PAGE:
When to Harvest Celery:
Harvest celery as soon as the stalks are big enough to use—about 6 inches (15 cm) or more long from the soil line to the first leaf.
Cut off individual stalks or slice off the whole plant at or just below the soil line. The inner stalks are the most tender and taste the best uncooked; dark green stalks contain the most nutrients.
Whole plants are ready for harvest when they are 3 inches (7 cm) or more in diameter. Harvest whole plants that are compact and tight without open spaces at the center of the stalk.
Celery is ready to harvest 85 to 120 days after transplanting depending on the variety.
Celery is finicky and can be a challenge to grow. The optimal temperatures for growing celery are 65° to 75°F (18°-24°C) during the day and 60° to 65°F (15°-18°C) at night. Temperatures must stay above 55°F during the daytime and 40°F at night, otherwise plants will bolt and set seed. Celery harvested in hot, dry weather—even in the 80°sF–will be tough, stringy, and bitter.
Celery can be harvested through the winter in mild-winter regions. In cold-winter regions, celery should be harvested before a freeze and protected from frost. Protect celery from frosts by mounding up soil around the plant.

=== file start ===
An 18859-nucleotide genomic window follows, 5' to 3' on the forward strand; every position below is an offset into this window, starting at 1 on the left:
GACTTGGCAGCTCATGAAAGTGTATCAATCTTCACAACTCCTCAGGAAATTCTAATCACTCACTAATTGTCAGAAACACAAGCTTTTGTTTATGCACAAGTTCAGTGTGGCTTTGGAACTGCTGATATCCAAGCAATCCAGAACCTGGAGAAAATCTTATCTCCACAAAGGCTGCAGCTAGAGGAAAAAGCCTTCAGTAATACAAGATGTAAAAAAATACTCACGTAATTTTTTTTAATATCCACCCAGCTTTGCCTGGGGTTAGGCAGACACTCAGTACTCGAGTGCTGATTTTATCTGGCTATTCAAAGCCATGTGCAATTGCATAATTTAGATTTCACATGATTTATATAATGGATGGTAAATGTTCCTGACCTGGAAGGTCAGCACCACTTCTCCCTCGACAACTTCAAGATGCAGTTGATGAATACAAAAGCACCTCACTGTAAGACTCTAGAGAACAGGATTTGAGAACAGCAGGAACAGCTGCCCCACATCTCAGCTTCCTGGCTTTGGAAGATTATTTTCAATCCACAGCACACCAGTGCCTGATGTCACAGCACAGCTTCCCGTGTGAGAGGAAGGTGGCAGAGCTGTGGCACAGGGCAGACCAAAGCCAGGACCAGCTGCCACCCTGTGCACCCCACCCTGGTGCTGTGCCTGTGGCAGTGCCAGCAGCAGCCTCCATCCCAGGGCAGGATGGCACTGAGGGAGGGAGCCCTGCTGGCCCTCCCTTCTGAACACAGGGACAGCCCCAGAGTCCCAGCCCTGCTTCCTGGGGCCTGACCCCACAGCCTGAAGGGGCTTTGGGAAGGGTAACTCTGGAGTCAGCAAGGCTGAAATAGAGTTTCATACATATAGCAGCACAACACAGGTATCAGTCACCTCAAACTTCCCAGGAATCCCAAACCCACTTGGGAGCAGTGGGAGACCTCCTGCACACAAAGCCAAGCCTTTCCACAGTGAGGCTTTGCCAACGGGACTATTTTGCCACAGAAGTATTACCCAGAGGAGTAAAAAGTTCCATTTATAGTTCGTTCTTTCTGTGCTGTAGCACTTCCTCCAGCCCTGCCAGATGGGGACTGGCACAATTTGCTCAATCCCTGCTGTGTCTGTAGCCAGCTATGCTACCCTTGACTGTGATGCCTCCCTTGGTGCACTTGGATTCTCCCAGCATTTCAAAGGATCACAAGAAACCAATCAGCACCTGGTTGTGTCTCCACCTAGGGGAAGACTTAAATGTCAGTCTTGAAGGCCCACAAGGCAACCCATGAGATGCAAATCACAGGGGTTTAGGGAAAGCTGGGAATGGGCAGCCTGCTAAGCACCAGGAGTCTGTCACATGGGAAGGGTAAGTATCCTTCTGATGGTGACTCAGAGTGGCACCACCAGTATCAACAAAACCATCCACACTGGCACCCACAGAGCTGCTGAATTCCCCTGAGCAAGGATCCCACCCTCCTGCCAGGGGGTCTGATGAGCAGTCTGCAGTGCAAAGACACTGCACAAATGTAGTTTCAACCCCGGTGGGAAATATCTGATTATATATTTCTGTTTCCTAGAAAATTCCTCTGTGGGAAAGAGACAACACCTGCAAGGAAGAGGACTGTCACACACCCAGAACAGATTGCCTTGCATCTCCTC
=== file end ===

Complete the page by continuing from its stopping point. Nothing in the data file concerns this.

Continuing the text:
How to Harvest Celery:
If you don’t need the whole plant, cut stalks as needed. If you cut just the stalks you need, the plant will keep producing new stalks. Harvest individual stalks from the outside in.
Cut individual stalks or the whole plant with a serrated knife.
How to Store Celery:
Store celery cold and moist, 32°-40°F (0°-4°C)—as cold as possible without freezing–and 95 percent relative humidity. Cold and moist storage is a challenge. A refrigerator is cold but the air is dry. Wrap celery in a moist cloth or paper towel and place it in a perforated plastic bag in the vegetable crisper section. Celery with the leaves attached will keep in the refrigerator for a few days, without the leaves up to two weeks.
If celery is stored too warm or too cold, quality will deteriorate and stalks will turn yellow and pithy.
More tips: How to Grow Celery.